Tránsito A politely asked me to step out of my car, and to accompany him to his cruiser. There, he explained why he pulled me over, and then he showed me an attractively designed list of infractions and penalties. He pointed one out.

“Extremely serious, señor,” he said reprovingly. “Two hundred and twelve dollars in fines, and six demerit points.”

This seemed like a lot. Perhaps he had me confused with a vehicular manslaughter. I said nothing.

“Very, very serious,” he reiterated, to drive home the extreme seriousness of my situation. “Very costly.”

I looked over at Tránsito B. He was studying his sidearm.

“How much?” I asked, perhaps too impatiently. Tránsito A feigned offense, but in a good-humoured way. We were following a script.

“First, you will agree that this is a serious violation,” he said.

“Sure. Why not?”

“You will also agree that the fine is quite costly. Two hundred and twelve dollars is a very costly fine. And six points!”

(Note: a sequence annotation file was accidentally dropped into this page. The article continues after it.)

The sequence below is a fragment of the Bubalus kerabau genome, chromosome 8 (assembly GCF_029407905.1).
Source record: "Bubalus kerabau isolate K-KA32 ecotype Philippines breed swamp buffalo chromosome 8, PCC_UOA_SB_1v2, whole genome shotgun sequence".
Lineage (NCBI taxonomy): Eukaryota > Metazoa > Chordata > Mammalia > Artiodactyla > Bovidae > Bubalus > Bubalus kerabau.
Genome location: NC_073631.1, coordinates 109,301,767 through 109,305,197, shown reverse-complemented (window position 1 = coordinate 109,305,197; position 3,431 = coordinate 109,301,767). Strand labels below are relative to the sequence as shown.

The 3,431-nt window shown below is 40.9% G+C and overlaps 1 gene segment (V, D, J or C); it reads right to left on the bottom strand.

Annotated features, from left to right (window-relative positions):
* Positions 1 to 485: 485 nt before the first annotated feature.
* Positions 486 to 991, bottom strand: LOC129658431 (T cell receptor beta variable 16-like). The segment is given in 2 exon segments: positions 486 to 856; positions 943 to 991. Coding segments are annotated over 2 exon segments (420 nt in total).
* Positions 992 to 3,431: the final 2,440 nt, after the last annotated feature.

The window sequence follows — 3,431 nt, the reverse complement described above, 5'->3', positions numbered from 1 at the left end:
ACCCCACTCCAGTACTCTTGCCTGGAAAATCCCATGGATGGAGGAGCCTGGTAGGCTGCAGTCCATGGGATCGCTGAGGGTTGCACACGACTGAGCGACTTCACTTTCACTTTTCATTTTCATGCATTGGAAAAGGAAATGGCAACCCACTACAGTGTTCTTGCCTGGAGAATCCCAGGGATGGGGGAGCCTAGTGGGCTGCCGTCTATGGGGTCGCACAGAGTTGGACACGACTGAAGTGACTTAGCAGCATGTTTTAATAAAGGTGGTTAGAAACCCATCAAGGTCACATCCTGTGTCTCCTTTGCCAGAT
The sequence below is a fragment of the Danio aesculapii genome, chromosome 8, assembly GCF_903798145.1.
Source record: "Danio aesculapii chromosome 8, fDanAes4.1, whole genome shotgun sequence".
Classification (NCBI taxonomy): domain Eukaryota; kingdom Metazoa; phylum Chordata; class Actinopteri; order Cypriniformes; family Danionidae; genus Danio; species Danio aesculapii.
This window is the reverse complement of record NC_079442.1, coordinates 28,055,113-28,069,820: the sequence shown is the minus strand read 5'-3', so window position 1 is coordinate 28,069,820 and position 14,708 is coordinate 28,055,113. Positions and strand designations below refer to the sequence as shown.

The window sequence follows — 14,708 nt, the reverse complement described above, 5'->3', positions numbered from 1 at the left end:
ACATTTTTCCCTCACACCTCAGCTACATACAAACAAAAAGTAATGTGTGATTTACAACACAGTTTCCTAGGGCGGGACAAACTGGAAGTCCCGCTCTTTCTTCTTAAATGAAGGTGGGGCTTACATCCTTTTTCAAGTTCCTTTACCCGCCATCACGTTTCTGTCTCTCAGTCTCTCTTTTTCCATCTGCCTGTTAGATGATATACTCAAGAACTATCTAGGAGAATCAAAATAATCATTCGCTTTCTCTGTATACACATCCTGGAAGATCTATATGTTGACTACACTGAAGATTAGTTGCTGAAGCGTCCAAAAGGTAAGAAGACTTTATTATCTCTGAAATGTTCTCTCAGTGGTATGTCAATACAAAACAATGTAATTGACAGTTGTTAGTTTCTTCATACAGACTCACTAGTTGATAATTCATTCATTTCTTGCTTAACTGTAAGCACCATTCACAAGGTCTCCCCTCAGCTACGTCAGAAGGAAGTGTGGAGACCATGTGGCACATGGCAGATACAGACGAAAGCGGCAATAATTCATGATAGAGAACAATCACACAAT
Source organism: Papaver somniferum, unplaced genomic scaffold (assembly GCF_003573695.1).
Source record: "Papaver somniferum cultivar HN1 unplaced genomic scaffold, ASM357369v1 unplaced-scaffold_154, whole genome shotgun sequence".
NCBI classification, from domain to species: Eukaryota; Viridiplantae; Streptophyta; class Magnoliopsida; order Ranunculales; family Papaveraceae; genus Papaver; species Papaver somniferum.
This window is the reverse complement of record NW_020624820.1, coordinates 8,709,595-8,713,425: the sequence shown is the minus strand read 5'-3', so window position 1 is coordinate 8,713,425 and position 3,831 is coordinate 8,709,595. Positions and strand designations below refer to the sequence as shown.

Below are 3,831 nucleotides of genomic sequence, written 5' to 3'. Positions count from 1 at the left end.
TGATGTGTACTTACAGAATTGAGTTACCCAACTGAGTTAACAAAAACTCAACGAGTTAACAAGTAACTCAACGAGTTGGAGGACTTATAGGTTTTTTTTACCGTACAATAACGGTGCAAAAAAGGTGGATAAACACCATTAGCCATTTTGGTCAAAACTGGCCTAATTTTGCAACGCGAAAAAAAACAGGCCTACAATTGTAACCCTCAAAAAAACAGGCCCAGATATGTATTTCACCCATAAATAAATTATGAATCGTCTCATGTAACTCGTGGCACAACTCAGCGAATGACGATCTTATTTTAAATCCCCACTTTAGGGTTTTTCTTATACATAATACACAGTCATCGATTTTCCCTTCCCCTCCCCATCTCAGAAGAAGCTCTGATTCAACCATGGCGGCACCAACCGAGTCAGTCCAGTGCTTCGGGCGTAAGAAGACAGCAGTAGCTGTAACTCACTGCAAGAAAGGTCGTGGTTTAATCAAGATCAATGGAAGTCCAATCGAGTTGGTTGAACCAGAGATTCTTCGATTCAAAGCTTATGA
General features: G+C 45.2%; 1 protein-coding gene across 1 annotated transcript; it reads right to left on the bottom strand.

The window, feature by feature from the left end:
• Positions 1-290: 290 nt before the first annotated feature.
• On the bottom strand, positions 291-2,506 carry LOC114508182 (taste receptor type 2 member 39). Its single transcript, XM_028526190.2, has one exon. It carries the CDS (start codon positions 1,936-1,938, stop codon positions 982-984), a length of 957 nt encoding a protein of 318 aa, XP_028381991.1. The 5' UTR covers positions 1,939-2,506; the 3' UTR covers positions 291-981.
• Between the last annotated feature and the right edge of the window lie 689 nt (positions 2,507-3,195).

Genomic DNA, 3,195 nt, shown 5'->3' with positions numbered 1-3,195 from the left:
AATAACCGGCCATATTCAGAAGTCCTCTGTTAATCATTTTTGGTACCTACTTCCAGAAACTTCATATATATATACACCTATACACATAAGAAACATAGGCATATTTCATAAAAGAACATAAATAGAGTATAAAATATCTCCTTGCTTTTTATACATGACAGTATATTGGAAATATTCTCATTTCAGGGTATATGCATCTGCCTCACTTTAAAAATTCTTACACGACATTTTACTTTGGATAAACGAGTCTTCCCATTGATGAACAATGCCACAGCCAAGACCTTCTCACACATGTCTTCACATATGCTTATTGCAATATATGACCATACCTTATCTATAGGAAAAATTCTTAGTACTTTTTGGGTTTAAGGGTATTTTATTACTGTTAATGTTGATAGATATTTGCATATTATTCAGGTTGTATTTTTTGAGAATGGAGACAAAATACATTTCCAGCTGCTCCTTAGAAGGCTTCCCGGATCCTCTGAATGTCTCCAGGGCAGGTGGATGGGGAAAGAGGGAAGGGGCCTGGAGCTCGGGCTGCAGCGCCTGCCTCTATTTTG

I didn’t know it then, but it takes 30 demerit points and one profoundly stupid driver to lose a license in Ecuador.

“How much?” I asked again. He waved away my question.

“That is not important now. What is important is that you agree that this is a serious and very costly situation.”

“Yes, it’s very serious and very costly.”

“Then we agree.”

“Yes. We agree.”

“We also agree that it would be to your benefit to avoid having to pay such a costly fine, and with such serious consequences for your license.”

I think I may have chuckled. This was idiotic. Nevertheless, I had a role to play.

“Oh, yes,” I said with exaggerated remorse. “Very serious. Very costly. Whatever will I do?”

Glad you asked, was the expression on his face.

Act II: The Negotiation